The species composition changed again by 18.9.2018 (week 38). Besides a new appearance of the summer diatom Dactyliosolen fragilissimus (124 mg/m3) also the typical diatom of autumn, Coscinodiscus granii, appeared (216 mg/m3). Chaetoceros spp., Pseudosolenia calcar-avis, euglenophyceae, Mesodinium rubrum and the dinoflagellates mentioned above have vanished almost completely. The sample from 2.10.2018 (week 40) was silty and the biomass may be underestimated, but the dominance of Coscinodiscus granii could be recognised. This species disappeared by 9.10.2018 (week 41), when Pseudosolenia calcar-avis (219 mg/m3) dominated. P. calcar-avis has established since 2010. Its strong increment was also noted by Kaiser et al. (2016). Lennoxia faveolata was present in low biomass on 9.10.2018 (Image 9); it appears in our sample sporadically only since 2009 (cf. Wasmund et al. 2018).

Image 9: Lennoxia faveolata from 9.10.2018.
Image 9: Lennoxia faveolata from 9.10.2018.

Pseudosolenia calcar-avis was strongly reduced (78 mg/m3) by 16.10.2018 (week 42), but Cerataulina pelagica has grown extensively (1909 mg/m3). Worth mentioning is the presence of Dictyocha speculum in this sample (57 mg/m3) because this is primarily a spring species. The next evaluable sample (8.11.2018, week 45) showed again a completely different species composition with the following ranking order: Thalassiosira spp., Ditylum brightwellii, Pseudo-nitzschia spp., Proboscia alata, Pseudosolenia calcar-avis, Cerataulina pelagica. Obviously, a different water body was transported to the station. The sample from 13.11.2018 (week 46) fits again to the sample from week 42: Cerataulina pelagica was absolutely dominant (2129 mg/m3).

Image 10: Silty sample from 20.11.2018, not evaluable.
Image 10: Silty sample from 20.11.2018, not evaluable.

The following samples were not evaluable (Image 10). Also the data from week 49 shown in Fig. 1 may be an underestimate. The sample from 18.12.2018 (week 51) was unbiased. In this sample, Cerataulina pelagica (659 mg/m3) was still dominating, but other important species appeared: Pseudo-nitzschia spp. (202 mg/m3), Thalassiosira spp. (169 mg/m3), Ceratium tripos (140 mg/m3), Skeletonema marinoi (85 mg/m3), Mesodinium rubrum (44 mg/m3), Dactyliosolen fragilissimus (33 mg/m3).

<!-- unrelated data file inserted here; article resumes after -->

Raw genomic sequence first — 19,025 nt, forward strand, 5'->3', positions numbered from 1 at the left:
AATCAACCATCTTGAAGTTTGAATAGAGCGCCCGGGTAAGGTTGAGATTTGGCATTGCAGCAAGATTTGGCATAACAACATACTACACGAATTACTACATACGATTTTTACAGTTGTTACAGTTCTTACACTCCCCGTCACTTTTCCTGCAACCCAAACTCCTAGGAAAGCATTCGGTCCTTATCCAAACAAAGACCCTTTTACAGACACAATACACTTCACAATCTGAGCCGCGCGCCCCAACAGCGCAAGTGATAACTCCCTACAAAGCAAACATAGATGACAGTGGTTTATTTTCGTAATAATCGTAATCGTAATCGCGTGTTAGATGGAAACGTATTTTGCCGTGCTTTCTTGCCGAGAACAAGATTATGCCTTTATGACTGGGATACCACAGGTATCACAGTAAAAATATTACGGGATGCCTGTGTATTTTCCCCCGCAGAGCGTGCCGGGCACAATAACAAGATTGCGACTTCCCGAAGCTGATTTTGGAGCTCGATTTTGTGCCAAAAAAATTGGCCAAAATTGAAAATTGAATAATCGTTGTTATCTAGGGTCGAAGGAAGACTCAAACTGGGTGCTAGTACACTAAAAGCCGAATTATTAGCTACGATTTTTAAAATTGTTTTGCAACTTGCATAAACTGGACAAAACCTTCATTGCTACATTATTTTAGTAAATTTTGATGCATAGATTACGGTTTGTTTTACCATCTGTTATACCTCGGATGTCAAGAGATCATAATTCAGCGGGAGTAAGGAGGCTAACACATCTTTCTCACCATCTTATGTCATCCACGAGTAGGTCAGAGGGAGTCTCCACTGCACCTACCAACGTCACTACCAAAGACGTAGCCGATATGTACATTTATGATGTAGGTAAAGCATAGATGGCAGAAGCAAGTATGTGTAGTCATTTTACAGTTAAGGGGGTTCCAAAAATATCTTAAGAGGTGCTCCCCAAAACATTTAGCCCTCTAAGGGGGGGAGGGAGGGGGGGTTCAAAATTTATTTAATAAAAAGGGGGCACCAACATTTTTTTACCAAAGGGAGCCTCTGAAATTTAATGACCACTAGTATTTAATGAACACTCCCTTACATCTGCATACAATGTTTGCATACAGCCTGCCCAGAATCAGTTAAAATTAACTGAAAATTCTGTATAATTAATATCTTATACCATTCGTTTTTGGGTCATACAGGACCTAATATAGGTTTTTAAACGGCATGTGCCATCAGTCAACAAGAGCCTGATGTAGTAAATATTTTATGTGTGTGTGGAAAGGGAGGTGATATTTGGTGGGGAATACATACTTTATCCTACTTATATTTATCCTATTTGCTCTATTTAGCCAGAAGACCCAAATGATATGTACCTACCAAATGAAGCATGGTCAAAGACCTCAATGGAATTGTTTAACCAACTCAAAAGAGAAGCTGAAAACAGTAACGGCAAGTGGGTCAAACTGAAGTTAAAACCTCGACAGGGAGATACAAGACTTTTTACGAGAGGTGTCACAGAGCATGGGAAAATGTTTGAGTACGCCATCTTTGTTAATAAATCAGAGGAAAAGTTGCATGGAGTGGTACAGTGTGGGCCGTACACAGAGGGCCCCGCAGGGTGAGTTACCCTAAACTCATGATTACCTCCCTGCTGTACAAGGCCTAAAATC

In summary, the spring bloom 2018 was rather short (from about 6.3.2018 to 17.4.2018), as expected with a succession from diatoms (Skeletonema marinoi and Thalassiosira spp.) to motile species (dinoflagellates, Mesodinium rubrum). In contrast to some previous years, Dictyocha speculum was rare. A typical diatom summer bloom (Dactyliosolen fragilissimus) occurred from 3.7. to 31.7.2018 whereas a short local cyanobacteria bloom appeared on 17.7.2018. Since September, some smaller blooms of different composition were found, dominated by Pseudosolenia calcar-avis (4.9.2018, 9.10.18) and Cerataulina pelagica (16.10.-18.12.2018). The previously important autumn diatom Coscinodiscus granii and the typical dinoflagellate genus Ceratium showed relatively low biomass in 2018.

Fig. 1: Composition of the phytoplankton biomass and concentration of chlorophyll a from 2.1. to 18.12.2018 at the pier Heiligendamm.
Fig. 1: Composition of the phytoplankton biomass and concentration of chlorophyll a from 2.1. to 18.12.2018 at the pier Heiligendamm.

Acknowledgement

We wish to thank the colleagues of the department Marine Chemistry (Lars Kreuzer, Jenny Jeschek, Birgit Sadkowiak), who accompanied the joint sampling activities and analysed the nutrients, as well as the colleagues of the IT Group (Dr. Steffen Bock, Dr. Susanne Feistel, Solvey Hölzel), who processed the data for storage in the data base and loaded this report to the IOW homepage.

Literature:

Kaiser, J., Belt, S.T., Tomczak, M., Brown, T.A., Wasmund, N., Arz, H.W., 2016: C25 highly branched isoprenoid alkenes in the Baltic Sea produced by the marine planktonic diatom Pseudosolenia calcar-avis. – Organic Geochemistry 93: 51-58.

Olenina, I., Hajdu, S., Andersson, A.,Edler, L., Wasmund, N., Busch, S., Göbel, J., Gromisz, S., Huseby, S., Huttunen, M., Jaanus, A., Kokkonen, P., Ledaine, I., Niemkiewicz, E. (2006): Biovolumes and size-classes of phytoplankton in the Baltic Sea. Baltic Sea Environment Proceedings No.106, 144pp.
http://www.helcom.fi/Lists/Publications/BSEP106.pdf

Wasmund, N. (1997): Occurrence of cyanobacterial blooms in the Baltic Sea in relation to environmental conditions. Int. Revue ges. Hydrobiol. 82: 169-184.

Wasmund N., Dutz J., Pollehne F., Siegel H. & Zettler M.L. 2018. Biological assessment of the Baltic Sea 2017. Meereswiss. Ber., Warnemünde 108: 1-101.
https://www.io-warnemuende.de/tl_files/forschung/meereswissenschaftliche-berichte/mebe108_2018_assessment-bio.pdf

Wasmund, N., Topp, I., Schories, D. (2006): Optimising the storage and extraction of chlorophyll samples. Oceanologia 48: 125-144.

Authors

IOW, 07.06.2019
Dr. Norbert Wasmund,
Susanne Busch,
Christian Burmeister.
Regina Hansen.

 

Leibniz Institute für Ostseeforschung Warnemünde (IOW), 
Seestr. 15, 
D-18119 Rostock-Warnemünde

Corresponding author: Dr. Norbert Wasmund